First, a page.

Architect Francis Kéré Won the 2023 Praemium Imperial for Architecture Award
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Image source: Dezeen
Architect Diébédo Francis Kéré the Burkina Faso born architect who won the 2022 Pritzker Architecture Award, becoming the first African architect to win the prestigious award which is coined as the highest honor in architecture profession, has been named the 2023 architecture laureate for the Praemium Imperiale awards by the Japan Art Association according to Dezeen. Praemium Imperiale is an annual award that celebrates the inventiveness and spree of creativity across the fields of architecture, music, sculpture, painting and theatre or film.
Architect Kéré has led his own architectural firm, a practice in Berlin, Germany, known as Kéré Architecture to many exclusive achievements as well as some life touching CSR across Africa and beyond. This has earned him Pritzker award and many more recognitions in the global stage. In addition to his monumental importance and recognitions, he has been selected as this year’s recipient of the Praemium Imperiale architecture prize.
Architect Francis Kéré has written his valuable name on significant stones across Africa through exclusive projects that he has completed in the continent, this includes the one in the Republic of Benin, Togo, Kenya, Mozambique, Mali, Sudan and his home country Burkina Faso.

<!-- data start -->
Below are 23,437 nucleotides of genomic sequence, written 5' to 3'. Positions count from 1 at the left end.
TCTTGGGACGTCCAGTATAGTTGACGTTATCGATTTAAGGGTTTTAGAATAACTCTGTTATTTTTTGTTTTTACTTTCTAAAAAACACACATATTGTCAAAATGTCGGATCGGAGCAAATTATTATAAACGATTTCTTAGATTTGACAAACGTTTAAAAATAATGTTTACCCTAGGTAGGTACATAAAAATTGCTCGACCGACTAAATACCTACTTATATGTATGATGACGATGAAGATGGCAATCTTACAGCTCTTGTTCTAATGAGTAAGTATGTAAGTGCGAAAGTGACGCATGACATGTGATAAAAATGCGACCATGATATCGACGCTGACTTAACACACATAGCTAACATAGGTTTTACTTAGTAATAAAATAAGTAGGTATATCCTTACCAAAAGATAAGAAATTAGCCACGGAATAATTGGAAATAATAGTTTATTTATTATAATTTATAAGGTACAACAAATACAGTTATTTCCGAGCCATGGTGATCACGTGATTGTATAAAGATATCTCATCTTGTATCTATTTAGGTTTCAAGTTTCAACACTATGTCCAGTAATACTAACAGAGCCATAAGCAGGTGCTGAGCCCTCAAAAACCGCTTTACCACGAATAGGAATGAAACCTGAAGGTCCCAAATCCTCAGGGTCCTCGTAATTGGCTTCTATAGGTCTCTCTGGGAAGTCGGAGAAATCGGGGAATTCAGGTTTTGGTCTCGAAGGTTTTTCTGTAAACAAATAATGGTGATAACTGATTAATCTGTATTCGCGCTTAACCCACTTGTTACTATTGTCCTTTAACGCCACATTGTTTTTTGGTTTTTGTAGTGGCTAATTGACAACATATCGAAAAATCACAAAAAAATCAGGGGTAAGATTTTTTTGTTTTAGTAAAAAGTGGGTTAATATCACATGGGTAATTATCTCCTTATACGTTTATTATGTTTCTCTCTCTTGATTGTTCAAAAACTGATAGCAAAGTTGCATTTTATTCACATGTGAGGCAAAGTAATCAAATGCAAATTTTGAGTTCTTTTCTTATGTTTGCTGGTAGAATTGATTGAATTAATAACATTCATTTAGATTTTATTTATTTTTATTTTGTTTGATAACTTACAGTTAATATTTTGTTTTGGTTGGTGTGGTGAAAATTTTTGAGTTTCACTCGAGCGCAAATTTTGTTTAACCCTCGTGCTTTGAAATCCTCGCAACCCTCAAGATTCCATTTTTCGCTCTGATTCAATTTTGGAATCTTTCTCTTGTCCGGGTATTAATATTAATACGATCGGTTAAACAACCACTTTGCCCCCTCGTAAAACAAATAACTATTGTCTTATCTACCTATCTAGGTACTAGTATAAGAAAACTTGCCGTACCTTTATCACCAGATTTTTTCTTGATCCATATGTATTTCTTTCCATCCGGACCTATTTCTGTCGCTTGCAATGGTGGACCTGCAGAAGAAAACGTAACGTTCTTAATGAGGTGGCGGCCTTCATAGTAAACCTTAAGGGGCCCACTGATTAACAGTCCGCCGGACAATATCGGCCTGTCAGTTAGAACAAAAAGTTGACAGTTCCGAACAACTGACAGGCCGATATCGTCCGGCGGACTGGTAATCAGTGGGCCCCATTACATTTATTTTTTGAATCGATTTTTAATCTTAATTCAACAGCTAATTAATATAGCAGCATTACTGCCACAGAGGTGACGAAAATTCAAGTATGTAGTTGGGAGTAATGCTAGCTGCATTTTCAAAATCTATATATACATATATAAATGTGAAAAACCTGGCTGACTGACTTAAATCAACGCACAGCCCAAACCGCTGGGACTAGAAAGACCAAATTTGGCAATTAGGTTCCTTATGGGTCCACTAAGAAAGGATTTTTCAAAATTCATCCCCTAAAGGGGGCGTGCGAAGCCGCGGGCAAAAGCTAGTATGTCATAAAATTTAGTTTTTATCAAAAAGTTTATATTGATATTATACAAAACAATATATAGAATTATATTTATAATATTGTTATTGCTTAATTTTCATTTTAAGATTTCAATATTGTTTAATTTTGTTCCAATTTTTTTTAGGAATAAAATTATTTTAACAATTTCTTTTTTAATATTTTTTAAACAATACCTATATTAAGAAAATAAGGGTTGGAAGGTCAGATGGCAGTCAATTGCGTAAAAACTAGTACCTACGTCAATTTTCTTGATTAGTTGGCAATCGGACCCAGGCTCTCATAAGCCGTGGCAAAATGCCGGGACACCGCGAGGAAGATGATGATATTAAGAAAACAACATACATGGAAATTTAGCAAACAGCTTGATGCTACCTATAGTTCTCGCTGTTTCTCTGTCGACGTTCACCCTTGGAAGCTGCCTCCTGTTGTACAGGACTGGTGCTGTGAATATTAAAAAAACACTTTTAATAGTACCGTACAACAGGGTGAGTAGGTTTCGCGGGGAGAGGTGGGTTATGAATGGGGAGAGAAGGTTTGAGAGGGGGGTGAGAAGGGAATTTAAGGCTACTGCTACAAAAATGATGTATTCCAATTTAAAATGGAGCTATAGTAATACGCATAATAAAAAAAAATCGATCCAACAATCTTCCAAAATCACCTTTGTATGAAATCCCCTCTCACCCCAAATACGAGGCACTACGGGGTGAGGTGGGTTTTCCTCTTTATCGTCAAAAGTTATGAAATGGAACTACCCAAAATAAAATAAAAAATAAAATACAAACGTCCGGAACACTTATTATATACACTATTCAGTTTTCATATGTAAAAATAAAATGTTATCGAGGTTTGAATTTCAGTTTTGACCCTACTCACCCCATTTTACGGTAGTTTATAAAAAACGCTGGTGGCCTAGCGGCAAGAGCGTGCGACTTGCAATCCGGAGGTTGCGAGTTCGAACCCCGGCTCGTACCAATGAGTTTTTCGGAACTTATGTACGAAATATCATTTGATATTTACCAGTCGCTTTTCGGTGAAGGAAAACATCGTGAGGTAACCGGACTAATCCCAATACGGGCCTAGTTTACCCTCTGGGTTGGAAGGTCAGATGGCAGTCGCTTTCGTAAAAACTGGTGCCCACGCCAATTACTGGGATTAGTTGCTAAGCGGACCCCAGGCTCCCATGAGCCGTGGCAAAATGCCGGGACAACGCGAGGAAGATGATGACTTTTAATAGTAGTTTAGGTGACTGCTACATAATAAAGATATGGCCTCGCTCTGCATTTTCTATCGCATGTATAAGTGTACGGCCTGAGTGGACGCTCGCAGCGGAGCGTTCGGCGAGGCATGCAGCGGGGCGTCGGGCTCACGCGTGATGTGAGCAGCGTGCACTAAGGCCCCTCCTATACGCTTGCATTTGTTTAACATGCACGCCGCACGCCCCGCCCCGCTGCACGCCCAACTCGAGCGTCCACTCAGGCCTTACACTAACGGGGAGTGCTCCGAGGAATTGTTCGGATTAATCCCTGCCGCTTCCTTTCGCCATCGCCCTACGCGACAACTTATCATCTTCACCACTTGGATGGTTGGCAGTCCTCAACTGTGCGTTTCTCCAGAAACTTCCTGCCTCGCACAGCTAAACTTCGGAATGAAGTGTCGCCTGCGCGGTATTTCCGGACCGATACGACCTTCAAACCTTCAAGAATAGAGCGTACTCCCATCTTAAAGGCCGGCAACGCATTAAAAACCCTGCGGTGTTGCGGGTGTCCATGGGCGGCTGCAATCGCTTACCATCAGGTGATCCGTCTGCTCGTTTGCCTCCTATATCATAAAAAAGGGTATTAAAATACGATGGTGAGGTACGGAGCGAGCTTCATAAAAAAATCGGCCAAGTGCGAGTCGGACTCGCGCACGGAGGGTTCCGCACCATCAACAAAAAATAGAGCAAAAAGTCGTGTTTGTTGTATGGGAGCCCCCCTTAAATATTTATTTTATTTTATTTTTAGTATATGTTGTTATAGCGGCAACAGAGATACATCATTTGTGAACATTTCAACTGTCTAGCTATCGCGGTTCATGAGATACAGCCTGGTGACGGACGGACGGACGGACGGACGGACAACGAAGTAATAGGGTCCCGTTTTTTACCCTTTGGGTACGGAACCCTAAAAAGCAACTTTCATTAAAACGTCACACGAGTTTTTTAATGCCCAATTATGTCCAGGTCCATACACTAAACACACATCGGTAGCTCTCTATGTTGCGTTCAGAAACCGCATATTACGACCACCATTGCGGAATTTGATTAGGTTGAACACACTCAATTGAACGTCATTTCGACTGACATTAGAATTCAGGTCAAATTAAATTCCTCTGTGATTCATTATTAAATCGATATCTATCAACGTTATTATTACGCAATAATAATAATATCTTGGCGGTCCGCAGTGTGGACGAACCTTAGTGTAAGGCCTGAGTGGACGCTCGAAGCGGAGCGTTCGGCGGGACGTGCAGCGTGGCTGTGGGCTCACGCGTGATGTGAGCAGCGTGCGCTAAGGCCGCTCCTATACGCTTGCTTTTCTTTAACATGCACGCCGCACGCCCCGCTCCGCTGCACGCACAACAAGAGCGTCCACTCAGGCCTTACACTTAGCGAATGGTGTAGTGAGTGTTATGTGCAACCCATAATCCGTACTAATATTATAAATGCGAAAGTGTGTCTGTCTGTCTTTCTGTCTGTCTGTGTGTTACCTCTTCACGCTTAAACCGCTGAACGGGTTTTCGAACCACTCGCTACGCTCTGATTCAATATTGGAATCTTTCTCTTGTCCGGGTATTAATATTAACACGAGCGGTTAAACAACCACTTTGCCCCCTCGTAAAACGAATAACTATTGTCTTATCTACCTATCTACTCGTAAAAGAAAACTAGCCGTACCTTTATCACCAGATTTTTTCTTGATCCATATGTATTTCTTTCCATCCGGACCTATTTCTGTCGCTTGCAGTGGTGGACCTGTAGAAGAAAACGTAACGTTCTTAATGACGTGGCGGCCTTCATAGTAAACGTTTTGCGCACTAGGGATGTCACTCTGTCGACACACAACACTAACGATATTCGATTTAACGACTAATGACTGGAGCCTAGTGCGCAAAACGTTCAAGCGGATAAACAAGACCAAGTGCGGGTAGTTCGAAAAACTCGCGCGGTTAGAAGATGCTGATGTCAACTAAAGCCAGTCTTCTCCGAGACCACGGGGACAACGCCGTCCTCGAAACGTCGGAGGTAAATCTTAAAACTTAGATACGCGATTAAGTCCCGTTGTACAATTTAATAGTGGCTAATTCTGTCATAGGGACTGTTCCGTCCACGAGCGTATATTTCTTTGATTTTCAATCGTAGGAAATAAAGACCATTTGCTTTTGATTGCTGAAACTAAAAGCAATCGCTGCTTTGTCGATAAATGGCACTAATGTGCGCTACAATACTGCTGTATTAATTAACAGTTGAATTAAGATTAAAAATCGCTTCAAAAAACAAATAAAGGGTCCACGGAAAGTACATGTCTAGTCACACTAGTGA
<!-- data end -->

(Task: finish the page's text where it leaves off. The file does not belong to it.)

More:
The Praemium Imperiale praised and celebrated him for his buildings that “utilize the skills and energies of the local community” and for “employing traditional building materials and connecting them with modern design.” This he has done “By combining local materials and skills with innovative design and smart engineering solutions, while maintaining a focus on working with local communities, the global renowned architect has transformed architecture not only in Burkina Faso but across the globe.” The Praemium Imperiale awards are presented annually by Japan’s imperial family. Each laureate receives 15 million Yen, which is equivalent to £90,000.
Architect Francis Kéré was born in 1965, and trained as a carpenter in Burkina Faso his home country before he got a scholarship for an apprenticeship in development aid from the Carl Duisberg Society and later studied architecture at the Technical University of Berlin, Germany where he graduated in 2004. One of his earliest projects was Gando Primary School which he did in his home town in Burkina Faso. His portfolio focuses predominantly on social initiatives for marginalized communities, dominated by projects such as schools and community buildings. These include Lycée Schorge Secondary School and the Kamwokya Community Centre in Kampala the capital of Uganda.
Munirat M. | Buildace Magazine